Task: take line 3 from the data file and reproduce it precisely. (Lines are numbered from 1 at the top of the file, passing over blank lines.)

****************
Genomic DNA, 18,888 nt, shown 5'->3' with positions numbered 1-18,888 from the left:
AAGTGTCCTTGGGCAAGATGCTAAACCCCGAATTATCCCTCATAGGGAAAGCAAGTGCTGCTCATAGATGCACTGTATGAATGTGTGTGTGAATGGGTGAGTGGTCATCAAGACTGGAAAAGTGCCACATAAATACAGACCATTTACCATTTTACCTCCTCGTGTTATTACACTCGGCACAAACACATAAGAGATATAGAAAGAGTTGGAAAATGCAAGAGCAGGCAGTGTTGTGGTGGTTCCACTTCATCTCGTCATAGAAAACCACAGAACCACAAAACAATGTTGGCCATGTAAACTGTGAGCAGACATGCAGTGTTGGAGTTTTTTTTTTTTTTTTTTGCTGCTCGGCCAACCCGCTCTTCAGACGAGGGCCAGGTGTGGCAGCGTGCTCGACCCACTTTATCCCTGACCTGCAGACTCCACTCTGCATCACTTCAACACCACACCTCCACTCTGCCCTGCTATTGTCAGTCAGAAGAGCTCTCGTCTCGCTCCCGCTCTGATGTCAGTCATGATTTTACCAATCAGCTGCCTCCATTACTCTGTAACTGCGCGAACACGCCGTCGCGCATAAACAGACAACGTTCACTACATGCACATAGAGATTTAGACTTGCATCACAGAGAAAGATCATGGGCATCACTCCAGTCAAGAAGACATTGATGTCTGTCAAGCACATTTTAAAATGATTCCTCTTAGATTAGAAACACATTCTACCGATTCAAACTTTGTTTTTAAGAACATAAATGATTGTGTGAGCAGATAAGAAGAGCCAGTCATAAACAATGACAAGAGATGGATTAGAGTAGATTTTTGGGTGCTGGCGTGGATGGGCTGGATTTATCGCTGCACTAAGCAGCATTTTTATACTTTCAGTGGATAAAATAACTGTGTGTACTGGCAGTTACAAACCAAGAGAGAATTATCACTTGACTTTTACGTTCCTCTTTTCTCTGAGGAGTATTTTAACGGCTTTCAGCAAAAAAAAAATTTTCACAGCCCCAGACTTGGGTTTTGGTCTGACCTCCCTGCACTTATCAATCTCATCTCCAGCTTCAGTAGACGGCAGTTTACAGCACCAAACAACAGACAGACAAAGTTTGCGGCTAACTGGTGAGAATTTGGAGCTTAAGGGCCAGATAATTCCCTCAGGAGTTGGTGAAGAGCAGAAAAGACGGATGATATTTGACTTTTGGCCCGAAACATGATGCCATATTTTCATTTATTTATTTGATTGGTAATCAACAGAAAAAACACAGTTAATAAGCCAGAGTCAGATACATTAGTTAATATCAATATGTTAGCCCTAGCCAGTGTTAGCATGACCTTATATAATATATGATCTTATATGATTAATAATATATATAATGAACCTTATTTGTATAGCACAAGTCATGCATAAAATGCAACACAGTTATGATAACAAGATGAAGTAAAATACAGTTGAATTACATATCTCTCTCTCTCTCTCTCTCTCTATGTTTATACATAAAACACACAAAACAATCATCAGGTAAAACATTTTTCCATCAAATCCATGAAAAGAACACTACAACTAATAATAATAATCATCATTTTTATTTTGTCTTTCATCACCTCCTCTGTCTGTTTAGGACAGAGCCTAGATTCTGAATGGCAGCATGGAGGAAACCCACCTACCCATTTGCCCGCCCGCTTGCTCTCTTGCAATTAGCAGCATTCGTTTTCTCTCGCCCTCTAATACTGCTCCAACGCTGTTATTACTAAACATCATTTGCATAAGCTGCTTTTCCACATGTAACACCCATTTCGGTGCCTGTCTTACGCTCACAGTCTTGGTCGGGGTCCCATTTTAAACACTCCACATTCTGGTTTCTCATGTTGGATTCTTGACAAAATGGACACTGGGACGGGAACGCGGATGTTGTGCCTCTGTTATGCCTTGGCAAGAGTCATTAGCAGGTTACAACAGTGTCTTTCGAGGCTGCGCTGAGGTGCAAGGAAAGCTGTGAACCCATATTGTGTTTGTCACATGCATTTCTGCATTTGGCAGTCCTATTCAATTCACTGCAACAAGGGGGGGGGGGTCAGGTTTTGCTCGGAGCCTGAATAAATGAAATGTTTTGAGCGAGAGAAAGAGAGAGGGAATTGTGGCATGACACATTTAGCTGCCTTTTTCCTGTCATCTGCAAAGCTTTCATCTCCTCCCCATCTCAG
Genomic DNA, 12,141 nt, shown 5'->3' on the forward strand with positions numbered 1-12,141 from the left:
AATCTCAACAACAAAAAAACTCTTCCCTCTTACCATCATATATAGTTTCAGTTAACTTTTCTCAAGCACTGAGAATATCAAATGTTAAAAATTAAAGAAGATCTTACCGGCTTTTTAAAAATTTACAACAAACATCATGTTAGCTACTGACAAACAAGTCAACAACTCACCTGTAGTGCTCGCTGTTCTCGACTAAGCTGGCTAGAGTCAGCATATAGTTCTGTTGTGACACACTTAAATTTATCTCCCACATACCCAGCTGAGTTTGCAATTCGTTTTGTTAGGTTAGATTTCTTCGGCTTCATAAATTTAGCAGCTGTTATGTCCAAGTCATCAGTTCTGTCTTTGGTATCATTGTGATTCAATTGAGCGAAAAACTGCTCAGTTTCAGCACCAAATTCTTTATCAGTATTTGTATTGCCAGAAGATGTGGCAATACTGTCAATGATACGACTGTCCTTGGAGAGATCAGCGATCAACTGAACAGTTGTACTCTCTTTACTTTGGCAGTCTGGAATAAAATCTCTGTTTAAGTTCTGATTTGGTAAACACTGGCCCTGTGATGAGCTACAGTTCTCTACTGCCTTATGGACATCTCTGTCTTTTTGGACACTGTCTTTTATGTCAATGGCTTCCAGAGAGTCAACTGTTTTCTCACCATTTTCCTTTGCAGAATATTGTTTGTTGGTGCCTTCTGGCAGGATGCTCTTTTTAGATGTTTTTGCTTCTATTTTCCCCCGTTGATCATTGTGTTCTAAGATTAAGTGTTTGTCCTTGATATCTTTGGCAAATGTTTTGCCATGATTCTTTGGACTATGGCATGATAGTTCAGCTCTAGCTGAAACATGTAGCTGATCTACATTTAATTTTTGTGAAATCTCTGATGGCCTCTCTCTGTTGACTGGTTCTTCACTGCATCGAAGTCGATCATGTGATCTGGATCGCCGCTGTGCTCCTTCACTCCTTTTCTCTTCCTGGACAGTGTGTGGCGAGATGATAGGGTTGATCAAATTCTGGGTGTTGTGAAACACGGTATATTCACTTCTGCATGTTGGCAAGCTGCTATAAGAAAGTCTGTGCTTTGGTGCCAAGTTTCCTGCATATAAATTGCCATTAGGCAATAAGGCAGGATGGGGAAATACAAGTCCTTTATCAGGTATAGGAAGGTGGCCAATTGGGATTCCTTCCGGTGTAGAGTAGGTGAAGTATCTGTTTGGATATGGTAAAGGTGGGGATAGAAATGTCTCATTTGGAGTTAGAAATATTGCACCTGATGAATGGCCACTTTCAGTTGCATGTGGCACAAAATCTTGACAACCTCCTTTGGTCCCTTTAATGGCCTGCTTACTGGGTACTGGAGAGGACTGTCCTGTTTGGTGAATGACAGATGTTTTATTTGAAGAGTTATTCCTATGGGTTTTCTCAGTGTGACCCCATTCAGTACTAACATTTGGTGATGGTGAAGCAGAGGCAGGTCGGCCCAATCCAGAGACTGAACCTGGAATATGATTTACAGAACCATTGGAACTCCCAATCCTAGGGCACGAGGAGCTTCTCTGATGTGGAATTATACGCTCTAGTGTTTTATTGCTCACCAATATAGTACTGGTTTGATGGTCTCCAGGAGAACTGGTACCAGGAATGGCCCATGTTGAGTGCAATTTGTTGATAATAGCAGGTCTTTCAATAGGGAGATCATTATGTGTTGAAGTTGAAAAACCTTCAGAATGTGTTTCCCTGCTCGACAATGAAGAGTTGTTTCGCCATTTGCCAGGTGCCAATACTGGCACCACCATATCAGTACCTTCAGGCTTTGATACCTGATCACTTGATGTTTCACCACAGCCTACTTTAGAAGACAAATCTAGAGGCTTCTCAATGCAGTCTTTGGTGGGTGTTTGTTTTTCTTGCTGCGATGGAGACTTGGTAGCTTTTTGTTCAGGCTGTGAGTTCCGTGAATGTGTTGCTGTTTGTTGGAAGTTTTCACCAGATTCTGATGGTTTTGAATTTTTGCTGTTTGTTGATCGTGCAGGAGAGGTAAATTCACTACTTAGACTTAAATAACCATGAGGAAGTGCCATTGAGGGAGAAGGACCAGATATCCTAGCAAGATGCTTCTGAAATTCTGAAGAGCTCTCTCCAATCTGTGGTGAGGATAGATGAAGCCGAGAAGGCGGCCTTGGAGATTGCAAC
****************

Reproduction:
Genomic DNA, 12,141 nt, shown 5'->3' on the forward strand with positions numbered 1-12,141 from the left: